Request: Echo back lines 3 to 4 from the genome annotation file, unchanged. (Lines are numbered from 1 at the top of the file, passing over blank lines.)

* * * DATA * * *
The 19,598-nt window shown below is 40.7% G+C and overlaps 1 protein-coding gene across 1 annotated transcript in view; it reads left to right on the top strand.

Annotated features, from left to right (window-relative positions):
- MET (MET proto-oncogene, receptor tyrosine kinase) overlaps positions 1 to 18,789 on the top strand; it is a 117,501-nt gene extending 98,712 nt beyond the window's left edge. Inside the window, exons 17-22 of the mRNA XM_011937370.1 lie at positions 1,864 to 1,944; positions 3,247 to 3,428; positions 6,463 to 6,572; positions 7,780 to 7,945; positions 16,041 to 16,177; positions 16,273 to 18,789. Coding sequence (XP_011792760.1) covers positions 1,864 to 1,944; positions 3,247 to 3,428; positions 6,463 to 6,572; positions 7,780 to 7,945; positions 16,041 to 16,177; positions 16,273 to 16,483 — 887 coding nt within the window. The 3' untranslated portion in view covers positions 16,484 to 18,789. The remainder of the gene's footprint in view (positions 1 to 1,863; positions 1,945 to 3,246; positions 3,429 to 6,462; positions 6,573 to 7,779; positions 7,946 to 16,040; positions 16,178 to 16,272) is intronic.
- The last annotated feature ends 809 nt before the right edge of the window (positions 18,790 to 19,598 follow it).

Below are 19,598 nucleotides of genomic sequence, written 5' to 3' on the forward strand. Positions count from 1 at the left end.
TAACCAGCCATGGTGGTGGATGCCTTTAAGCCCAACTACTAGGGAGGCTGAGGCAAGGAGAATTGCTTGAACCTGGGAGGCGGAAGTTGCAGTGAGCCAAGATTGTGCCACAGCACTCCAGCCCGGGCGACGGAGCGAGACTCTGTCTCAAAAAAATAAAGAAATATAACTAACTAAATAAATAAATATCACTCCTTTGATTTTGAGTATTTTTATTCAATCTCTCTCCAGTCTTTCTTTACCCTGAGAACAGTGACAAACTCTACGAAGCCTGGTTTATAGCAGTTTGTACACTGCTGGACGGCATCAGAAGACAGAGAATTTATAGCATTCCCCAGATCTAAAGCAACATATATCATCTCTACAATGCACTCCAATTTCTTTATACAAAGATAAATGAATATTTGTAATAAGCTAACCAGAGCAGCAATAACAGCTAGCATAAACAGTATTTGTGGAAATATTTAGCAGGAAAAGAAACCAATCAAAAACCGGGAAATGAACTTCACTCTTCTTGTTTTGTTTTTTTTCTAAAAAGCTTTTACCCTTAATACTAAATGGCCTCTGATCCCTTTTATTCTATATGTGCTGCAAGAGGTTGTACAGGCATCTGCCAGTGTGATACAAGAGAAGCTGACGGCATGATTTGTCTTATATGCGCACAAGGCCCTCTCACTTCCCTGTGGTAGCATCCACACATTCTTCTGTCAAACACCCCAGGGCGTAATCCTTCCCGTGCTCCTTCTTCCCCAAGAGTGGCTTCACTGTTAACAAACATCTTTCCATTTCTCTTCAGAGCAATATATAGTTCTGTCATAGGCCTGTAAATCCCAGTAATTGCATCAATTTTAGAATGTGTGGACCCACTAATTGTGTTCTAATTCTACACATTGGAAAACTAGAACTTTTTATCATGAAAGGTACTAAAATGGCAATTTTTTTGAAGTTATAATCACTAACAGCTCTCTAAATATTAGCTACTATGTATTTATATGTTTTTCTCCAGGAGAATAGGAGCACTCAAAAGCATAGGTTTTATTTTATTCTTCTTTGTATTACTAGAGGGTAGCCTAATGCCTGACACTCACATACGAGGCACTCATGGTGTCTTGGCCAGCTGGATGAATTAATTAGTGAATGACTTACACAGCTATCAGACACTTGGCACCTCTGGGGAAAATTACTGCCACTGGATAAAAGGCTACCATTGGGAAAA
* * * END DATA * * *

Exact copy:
- MET (MET proto-oncogene, receptor tyrosine kinase) overlaps positions 1 to 18,789 on the top strand; it is a 117,501-nt gene extending 98,712 nt beyond the window's left edge. Inside the window, exons 17-22 of the mRNA XM_011937370.1 lie at positions 1,864 to 1,944; positions 3,247 to 3,428; positions 6,463 to 6,572; positions 7,780 to 7,945; positions 16,041 to 16,177; positions 16,273 to 18,789. Coding sequence (XP_011792760.1) covers positions 1,864 to 1,944; positions 3,247 to 3,428; positions 6,463 to 6,572; positions 7,780 to 7,945; positions 16,041 to 16,177; positions 16,273 to 16,483 — 887 coding nt within the window. The 3' untranslated portion in view covers positions 16,484 to 18,789. The remainder of the gene's footprint in view (positions 1 to 1,863; positions 1,945 to 3,246; positions 3,429 to 6,462; positions 6,573 to 7,779; positions 7,946 to 16,040; positions 16,178 to 16,272) is intronic.
- The last annotated feature ends 809 nt before the right edge of the window (positions 18,790 to 19,598 follow it).